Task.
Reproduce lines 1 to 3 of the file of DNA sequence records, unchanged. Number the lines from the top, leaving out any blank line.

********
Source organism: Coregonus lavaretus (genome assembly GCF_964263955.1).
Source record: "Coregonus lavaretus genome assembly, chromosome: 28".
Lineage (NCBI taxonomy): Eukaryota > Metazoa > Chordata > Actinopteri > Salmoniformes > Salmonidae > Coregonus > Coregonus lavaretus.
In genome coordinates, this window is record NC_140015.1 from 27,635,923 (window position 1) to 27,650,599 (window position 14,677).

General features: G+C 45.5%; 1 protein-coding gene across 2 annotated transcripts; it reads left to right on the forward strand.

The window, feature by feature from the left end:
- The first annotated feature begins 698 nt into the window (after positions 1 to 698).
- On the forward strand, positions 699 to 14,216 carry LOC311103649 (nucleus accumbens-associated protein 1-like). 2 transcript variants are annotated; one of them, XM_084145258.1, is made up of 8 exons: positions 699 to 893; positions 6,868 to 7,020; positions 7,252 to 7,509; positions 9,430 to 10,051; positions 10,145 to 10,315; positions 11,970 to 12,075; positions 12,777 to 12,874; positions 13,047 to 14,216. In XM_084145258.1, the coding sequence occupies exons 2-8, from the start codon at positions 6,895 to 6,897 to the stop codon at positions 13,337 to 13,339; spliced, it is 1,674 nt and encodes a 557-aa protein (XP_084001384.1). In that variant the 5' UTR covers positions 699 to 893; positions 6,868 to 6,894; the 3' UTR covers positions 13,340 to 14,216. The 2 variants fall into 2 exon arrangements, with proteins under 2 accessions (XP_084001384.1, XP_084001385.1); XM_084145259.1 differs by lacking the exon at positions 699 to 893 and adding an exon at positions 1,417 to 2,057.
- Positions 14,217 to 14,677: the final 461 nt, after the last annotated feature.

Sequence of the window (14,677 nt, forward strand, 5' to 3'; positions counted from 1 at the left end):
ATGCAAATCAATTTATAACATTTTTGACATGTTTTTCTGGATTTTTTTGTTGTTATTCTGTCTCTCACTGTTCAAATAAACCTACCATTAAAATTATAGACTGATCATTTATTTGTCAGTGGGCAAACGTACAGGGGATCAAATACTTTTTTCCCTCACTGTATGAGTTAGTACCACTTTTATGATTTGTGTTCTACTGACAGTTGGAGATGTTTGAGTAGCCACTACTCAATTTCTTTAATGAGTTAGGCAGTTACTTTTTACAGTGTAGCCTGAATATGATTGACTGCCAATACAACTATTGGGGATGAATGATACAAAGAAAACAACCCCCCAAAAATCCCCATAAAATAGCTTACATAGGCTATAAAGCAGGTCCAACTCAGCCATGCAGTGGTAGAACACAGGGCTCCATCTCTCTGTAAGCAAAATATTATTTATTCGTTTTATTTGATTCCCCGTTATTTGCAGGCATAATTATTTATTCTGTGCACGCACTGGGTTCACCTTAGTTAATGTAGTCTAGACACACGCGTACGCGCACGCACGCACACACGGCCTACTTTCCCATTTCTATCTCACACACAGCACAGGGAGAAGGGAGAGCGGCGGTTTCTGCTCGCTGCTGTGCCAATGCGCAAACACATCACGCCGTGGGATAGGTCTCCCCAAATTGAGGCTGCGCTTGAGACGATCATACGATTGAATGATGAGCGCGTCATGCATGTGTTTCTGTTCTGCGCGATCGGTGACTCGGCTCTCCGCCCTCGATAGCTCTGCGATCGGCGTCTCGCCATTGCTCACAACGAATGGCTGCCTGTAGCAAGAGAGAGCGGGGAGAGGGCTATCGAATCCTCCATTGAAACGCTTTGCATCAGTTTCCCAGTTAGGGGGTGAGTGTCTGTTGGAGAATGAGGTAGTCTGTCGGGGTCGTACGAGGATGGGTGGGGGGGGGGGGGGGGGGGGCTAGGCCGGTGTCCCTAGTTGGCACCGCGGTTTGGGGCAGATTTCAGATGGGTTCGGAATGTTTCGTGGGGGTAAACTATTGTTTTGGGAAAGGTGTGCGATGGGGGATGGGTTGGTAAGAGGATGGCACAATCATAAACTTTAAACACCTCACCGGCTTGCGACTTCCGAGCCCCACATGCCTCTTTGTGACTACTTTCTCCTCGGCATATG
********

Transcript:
Source organism: Coregonus lavaretus (genome assembly GCF_964263955.1).
Source record: "Coregonus lavaretus genome assembly, chromosome: 28".
Lineage (NCBI taxonomy): Eukaryota > Metazoa > Chordata > Actinopteri > Salmoniformes > Salmonidae > Coregonus > Coregonus lavaretus.